• Taste the finest wines and foods on offer at the city’s New World Wine & Food Festival. Note the Mexican fare in this city which is not so far from the border.  For an alternative, consider the annual Wurstfest in nearby New Braunfels. It celebrates beer and all things German.
  • Investigate your choices if you are interested in an event focused on the written word, whether prose or poetry, fiction or nonfiction. The event is the Gemini Ink Summer Festival. There are writing classes taught by nationally recognized writers, and there are writing camps for kids.

Things to do for Authentics

  • Take a hop-on, hop-off narrated trolley tour through the heart of San Antonio. Or, take a horse-drawn carriage ride through town. You also may have the chance to buy carriages or other equipment when one vendor, Yellow Rose Carriage, is ready to sell used gear.
  • Play golf. The state’s first public golf course was built in San Antonio in 1916, and new courses are added every year.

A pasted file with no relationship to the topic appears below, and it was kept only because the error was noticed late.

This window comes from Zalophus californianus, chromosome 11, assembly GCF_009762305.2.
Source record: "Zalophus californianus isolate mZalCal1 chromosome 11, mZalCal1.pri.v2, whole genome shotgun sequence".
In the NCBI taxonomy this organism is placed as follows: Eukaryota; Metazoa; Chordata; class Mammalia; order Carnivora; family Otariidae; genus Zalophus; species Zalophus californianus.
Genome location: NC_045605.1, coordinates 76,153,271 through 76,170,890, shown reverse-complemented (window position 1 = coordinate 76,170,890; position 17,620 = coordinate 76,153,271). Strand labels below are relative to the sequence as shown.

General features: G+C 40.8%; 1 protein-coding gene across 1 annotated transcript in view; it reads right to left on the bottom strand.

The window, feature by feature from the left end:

• Be entertained at the event that celebrates the city and all its diversity, the Fiesta San Antonio. It is 10 days in April with more than 100 events on tap. Failing that, opt for the June Texas Folklife Festival highlighting the traditions and crafts of more than 40 ethnic groups in Texas.
  • Hear the San Antonio Symphony, but get a load of its home: the Majestic Theatre, a vintage vaudeville movie palace. The theater also hosts touring Broadway shows. Time your visit, in July, to coincide with the Classical Music Festival.
  • Tour the Alamo, of course, then visit San Antonio’s other four historic missions. They were built by the Spanish in the early 1700s, and today, they comprise the San Antonio Missions National Historical Park.
  • Take in the Chuck Wagon Dinner Show at nearby Enchanted Springs Ranch. The event includes a Texas BBQ dinner and an evening’s entertainment. Or, stay overnight at the ranch in an Old West guesthouse.

Additional Resources

For more information, consult the San Antonio Convention and Visitors Bureau at